Jewish youths claim their Birthright

Ages 18-24 travel to Israel for unique cultural and religious experience

Every year, thousands of young Jewish people travel to Israel to learn more about their religion, culture and heritage. Through the organization Taglit-Birthright, Jews between ages 18 and 26 can participate in a 10-day trip to the Holy Land for free.

Hebrew for "discovery," Taglit exemplifies the goal of the Birthright trip: a discovery of Israel and its people, discovery of one's personal connection to Jewish values and tradition and connection to the larger Jewish community.​ Since its inception in 1999, Birthright has sent approximately 340,000 Jewish youth from 62 countries to Israel through donations from philanthropists, the state of Israel, the Jewish Federation system, the Jewish Agency for Israel and alumni.

"We believe that the experience of a trip to Israel is a building block of Jewish identity, and that by providing that gift to young Jews, we can strengthen bonds with the land and people of Israel and solidarity with Jewish communities worldwide," Birthright's website states.

Hundreds of Jewish teens and young adults throughout the Tri-Valley and Bay Area have participated in the educational pilgrimage, organized by a variety of companies who cater to niche areas of interest. Participants can opt for an orthodox, outdoors-focused, Hillel/student-centered or photography trips, among many others. By offering a variety of experiences, Birthright organizers hope to reach a whole generation of Jewish youth.

"It's important for Jewish youth to visit Israel to form a bond with the people and with the land. They hear so much on the media, they see things on television, online and they can often get a distorted picture of the politics and the social reality," said Beth Emek Rabbi David Katz. "To go to Israel shows them what is actually happening, revives their spirit, strengthens their identity and helps them understand where they fit in to a worldwide Jewish picture."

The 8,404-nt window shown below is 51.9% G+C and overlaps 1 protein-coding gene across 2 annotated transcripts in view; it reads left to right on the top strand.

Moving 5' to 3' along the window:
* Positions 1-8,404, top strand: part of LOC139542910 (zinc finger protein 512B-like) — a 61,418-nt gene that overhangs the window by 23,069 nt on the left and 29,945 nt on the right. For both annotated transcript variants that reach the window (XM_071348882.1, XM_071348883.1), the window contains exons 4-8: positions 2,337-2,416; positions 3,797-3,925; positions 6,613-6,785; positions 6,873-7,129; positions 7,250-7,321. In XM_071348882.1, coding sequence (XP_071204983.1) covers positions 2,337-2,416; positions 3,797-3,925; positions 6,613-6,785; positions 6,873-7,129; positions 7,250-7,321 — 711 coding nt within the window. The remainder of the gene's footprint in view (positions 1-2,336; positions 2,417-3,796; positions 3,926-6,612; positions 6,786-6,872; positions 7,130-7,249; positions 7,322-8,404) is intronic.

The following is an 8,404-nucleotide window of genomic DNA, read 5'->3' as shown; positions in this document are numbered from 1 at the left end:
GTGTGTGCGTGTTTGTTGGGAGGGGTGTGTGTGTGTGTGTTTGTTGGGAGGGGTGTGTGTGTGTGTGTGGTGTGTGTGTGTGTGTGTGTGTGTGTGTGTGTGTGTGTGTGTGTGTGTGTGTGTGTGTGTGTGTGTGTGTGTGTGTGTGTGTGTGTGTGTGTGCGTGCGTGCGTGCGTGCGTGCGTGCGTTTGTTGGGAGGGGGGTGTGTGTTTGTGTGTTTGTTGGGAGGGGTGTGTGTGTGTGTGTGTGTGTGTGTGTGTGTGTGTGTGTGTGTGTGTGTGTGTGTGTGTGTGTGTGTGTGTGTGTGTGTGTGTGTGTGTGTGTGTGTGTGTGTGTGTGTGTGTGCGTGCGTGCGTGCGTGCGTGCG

California High School graduate Jonny Grishpul went on Birthright in winter 2011 with a Hillel group. A rising junior at Cal Poly, Grishpul is active in Alpha Epsilon Pi, a national Jewish fraternity, and was also involved in college and high school Jewish youth groups. Despite his involvement, Grishpul considers himself more a spiritual Jew than a religious one.

"From my prior Jewish education I kind of learned the underlying values and morals Judaism teaches and really agree with those. I find it important to keep Judaism in my life," he said. "I studied about Israel for so long – I knew it from a book sense, had heard about it but I'd never been there."

Grishpul counted visiting Tsfat – the home of Kaballah – and climbing Mount Heron as highlights of his trip. While activities vary based on trip provider, most Birthright participants visit ancient fortress Masada, spend the night in a Bedouin tent, ride a camel, climb Mount Herzel and float in the Dead Sea. All trips visit important sites in Jerusalem and Tel Aviv.

"It was really meaningful to be in the place where your ancestors once stood and in the place where so much has happened; it just made a lot more sense," Grishpul said.

Twenty-six-year-old Sarah Buczek, a graduate of San Ramon Valley High, traveled to Israel in January 2011 with an outdoors program. Although she went with the intention of further developing her Jewish identity, Buczek said she realized she was more religious than many of her peers, but much less so than Israelis she encountered.

"I just realized that I'm ok with being a 'culture Jew.' At first, when I came home from Israel, I felt like I needed to practice Shabbat and be more intense about Judaism, but living in the U.S. it's ok to feel that way," she said, adding that Israeli society is much more conducive to traditional or orthodox Judaism. "It's a lot easier to hold Shabbat, to not work. As opposed to here where to get the High Holidays off of work or school is impossible."